February 27, 2023 — Millions of people in the U.S. missed cancer screening appointments during the second year of the COVID-19 pandemic, according to findings published February 23 in the Journal of Clinical Oncology.
Researchers led by Jessica Star from the American Cancer Society (ACS) found that about 4.4 million fewer women reported having cervical cancer screening, 1.1 million fewer women received breast cancer screening, and close to 700,000 thousand men reported skipping prostate cancer screening.
“The decline in breast, cervical, and prostate cancer screening rates may lead to a shift to late-stage diagnoses in the short-term and poor survival and increased mortality in the long-term,” Star told AuntMinnie.com.
While overall decreases in cancer screening have been reported by previous research for 2020, the first full year of the COVID-19 pandemic, studies have also suggested that these numbers rebounded as the pandemic continued. But these reported rebounds are “not generalizable” to the overall U.S. population due to the numbers being based on claims databases, electronic medical records, or non-nationwide data, Star and colleagues wrote.
The authors assessed changes in the number of people receiving screening for breast, cervical, prostate, and colon and rectum cancer during the second year of the pandemic, as well as sociodemographic characteristics. They used data from the 2019 and 2021 National Health Interview Survey (NHIS), which they highlighted as a “true, national survey of the U.S. population.”
Among survey participants in 2019 and 2021, respectively, 7,289 and 6,851 were eligible for breast cancer screening; 9,889 and 9,318 for cervical; 4,054 and 3,589 for prostate; and 13,989 and 12,938 for colorectal cancer screening.
The corresponding national population estimates were 49 million people in 2019 and 49.6 million people in 2021 for breast cancer screening; 81.3 million and 82.6 million people for cervical; 28.1 million and 28.5 million for prostate; and 95.7 million and 97.7 million for colorectal. The authors also reported that sociodemographic characteristics of survey participants were generally similar between the two surveys, except that the 2021 survey participants had slightly higher income (p = 0.04).
Between 2019 and 2021, overall past-year screening among eligible adults decreased by 6% for breast cancer, 15% for cervical cancer, and 10% for prostate cancer. Colorectal cancer screening numbers were relatively stable, owing to the increased use of at-home blood stool tests, the group noted.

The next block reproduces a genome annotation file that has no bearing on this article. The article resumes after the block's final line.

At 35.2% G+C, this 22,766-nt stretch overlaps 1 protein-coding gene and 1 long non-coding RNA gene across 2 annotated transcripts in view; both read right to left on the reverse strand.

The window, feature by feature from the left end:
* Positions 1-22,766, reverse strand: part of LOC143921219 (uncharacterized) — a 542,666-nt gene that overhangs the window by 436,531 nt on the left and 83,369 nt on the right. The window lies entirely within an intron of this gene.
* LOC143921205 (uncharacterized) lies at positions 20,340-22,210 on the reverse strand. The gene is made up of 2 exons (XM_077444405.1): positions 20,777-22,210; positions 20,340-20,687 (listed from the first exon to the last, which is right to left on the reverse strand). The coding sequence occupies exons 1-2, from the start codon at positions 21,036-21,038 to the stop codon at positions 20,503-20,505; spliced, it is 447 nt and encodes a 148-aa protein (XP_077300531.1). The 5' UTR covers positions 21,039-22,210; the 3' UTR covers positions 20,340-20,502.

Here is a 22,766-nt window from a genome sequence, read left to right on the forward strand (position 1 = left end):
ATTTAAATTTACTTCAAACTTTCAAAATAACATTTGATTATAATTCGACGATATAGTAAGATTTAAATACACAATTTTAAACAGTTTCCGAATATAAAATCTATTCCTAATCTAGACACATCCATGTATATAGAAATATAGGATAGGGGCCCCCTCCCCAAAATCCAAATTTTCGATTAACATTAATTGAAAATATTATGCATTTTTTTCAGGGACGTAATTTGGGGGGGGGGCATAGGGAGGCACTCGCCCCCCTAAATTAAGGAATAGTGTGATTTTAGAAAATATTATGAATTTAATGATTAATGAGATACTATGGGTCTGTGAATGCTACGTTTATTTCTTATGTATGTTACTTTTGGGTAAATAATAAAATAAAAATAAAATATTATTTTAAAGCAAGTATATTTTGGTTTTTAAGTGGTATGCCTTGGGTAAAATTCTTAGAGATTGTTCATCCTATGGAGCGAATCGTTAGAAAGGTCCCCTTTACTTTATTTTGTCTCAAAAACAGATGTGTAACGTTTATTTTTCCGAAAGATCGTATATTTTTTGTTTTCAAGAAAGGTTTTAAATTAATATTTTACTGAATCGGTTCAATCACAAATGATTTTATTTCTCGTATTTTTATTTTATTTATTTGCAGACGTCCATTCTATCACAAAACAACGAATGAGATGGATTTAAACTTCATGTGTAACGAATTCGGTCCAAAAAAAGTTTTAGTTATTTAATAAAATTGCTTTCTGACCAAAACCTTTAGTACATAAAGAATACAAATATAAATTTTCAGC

|Cancer screening rate changes between 2019, 2021 survey results|
|Cancer screening type||2019 (% change)||2021 (% change)||2019 (Number of people who reported receiving screening)||2021(Number of people who reported receiving screening)|
|Breast||59.9%||57.1%||28.8 million||27.7 million|
|Cervical||45.3%||39.0%||35.9 million||31.5 million|
|Prostate||39.5%||36.3%||10.3 million||9.7 million|
|Colorectal||21.1%||22.2%||20.2 million||21.7 million|
The researchers also found that between the two years, declines in breast, prostate, and colon cancer screening exams occurred mostly in the first three quarters of 2021.
By racial group, declines in cancer screening between 2019 to 2021 were largest for non-Hispanic Asians, with a range from 25% for breast cancer to 50% for prostate cancer. By poverty level, breast cancer screening prevalence during 2021 declined in all categories, and although not statistically significant, this trend was higher in women with a federal poverty level of less than 100% compared to those with a greater than or equal to 100% to 199% federal poverty level or with a greater than or equal to 200% federal poverty level.
Clinicians can play a major role in encouraging robust return to cancer screening by recommending it to each of their eligible patients according to guidelines, according to Star. She noted that her team plans to publish this year an updated review of major cancer risk factors and up-to-date information on cancer screening uptake during the COVID-19 pandemic, a document which it will release in tandem with the ACS’ Cancer Prevention and Early Detection Facts and Figures 2023, she said.